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You should wear sunglasses with proper UV protection to shield your eyes from the sun’s harmful ultraviolet rays. –AFP
You should not accept poor vision as an inevitable consequence of ageing. There are ways to keep your eyes healthy as you age.
We have five senses: the eyes to see, the tongue to taste, the nose to smell, the ears to hear, and the skin to touch.
In general, eyesight is one of the most important senses, as 80% of what we perceive comes through our sense of sight.
The eyes have to take over the work if another sense is missing. For example, if other senses such as taste or smell stop working, it is the eyes that protect us from danger.
No camera is a match for the tasks that our eyes are capable of performing on a daily basis: distinguishing between light and dark, and interpreting shape, colours and objects by processing the light they reflect or emit.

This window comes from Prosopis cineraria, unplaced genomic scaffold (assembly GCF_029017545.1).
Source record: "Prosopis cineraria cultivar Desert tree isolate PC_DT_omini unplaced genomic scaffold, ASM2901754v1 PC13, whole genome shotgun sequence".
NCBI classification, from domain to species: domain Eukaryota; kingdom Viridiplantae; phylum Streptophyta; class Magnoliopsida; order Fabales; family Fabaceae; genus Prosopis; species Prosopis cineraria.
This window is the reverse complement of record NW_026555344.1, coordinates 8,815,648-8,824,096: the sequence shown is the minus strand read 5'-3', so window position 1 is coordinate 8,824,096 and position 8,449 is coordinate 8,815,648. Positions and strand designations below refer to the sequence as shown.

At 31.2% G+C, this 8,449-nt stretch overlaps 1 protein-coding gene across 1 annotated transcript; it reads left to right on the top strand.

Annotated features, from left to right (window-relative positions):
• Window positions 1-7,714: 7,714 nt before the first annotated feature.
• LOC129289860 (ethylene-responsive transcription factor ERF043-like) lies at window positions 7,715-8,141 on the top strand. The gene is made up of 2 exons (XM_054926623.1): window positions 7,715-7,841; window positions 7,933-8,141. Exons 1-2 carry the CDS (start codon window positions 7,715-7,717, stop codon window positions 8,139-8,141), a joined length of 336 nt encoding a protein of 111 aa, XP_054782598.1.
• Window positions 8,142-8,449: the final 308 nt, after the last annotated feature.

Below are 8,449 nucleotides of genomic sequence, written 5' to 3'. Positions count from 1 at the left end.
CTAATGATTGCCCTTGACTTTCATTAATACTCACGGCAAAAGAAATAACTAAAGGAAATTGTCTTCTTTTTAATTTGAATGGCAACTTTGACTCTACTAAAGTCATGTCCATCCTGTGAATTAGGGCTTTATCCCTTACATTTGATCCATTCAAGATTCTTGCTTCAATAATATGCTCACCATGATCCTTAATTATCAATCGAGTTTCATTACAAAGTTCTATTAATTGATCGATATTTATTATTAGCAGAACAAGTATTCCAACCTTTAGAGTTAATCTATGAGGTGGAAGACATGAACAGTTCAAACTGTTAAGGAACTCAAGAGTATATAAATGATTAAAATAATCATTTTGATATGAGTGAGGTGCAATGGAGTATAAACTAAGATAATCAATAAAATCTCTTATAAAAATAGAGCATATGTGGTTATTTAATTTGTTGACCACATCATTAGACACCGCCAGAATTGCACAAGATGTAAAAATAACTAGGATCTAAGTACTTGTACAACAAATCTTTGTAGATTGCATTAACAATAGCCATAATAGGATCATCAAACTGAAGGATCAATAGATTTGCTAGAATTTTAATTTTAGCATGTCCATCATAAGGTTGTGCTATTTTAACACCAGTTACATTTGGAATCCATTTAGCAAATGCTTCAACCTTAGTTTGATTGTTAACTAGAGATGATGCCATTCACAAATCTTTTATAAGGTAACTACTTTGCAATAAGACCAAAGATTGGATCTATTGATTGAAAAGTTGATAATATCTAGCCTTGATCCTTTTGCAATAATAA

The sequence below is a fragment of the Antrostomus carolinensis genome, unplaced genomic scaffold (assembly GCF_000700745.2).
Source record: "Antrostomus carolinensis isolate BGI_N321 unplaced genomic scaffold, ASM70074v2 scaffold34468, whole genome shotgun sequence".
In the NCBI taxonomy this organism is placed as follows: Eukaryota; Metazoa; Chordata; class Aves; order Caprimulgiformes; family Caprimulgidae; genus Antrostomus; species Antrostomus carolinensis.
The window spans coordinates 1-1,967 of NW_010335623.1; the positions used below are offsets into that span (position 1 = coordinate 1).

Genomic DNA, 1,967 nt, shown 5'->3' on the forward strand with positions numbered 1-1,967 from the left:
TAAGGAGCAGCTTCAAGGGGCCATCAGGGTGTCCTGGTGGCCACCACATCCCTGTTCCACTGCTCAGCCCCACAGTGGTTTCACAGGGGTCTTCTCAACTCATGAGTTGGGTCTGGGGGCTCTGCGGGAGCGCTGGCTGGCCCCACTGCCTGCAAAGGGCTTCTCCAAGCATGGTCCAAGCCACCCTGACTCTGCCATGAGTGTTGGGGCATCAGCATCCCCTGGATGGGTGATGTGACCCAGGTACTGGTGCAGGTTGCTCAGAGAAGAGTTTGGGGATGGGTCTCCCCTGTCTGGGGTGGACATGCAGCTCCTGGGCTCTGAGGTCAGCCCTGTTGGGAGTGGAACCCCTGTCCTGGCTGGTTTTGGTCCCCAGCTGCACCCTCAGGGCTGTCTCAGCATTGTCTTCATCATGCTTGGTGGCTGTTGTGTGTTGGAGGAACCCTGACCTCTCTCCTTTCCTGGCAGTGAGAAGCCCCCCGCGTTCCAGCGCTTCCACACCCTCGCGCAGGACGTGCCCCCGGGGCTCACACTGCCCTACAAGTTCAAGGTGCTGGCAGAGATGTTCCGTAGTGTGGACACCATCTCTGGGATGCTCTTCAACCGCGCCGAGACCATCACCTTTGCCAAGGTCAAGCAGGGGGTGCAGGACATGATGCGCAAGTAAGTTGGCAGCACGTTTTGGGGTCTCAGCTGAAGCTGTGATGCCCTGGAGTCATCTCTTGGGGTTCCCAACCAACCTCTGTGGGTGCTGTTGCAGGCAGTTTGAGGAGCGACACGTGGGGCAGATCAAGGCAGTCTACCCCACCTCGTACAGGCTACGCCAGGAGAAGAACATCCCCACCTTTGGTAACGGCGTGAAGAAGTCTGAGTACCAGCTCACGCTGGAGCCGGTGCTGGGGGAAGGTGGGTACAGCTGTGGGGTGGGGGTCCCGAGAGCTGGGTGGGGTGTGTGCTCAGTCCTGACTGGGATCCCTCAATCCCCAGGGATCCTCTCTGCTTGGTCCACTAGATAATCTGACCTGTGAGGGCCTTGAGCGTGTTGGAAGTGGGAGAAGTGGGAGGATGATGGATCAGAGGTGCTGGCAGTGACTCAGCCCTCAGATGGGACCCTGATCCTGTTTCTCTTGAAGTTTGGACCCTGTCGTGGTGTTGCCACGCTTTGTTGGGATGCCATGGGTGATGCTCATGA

Eyesight is something so natural that we take it for granted.
However, many people suffer from deficient visual acuity.
As we grow older, our vision is not as sharp; prolonged exposure to ultraviolet (UV) rays and harmful blue light may cause excessive free radical damage to our eyes, which may lead to age-related macular degeneration (AMD) and cataracts.
Did you know that cataracts and AMD are the leading causes of visual impairment and acquired blindness both globally and within Malaysia?
And approximately 82% of all blind people worldwide are aged 50 years and above.
While ageing affects the health of our eyes, poor eye health should not be accepted as a part of life.
Some people avoid eye tests because they think that there is nothing that can be done to help their poor vision.
Actually, there are ways to protect your eyesight and keep your eyes healthy as you age.
A number of nutritional supplements are available for eye health.
Two of the most common eye health supplements include lutein and zeaxanthin.
Numerous studies have shown that these carotenoid antioxidants can reduce the risk of cataracts and AMD.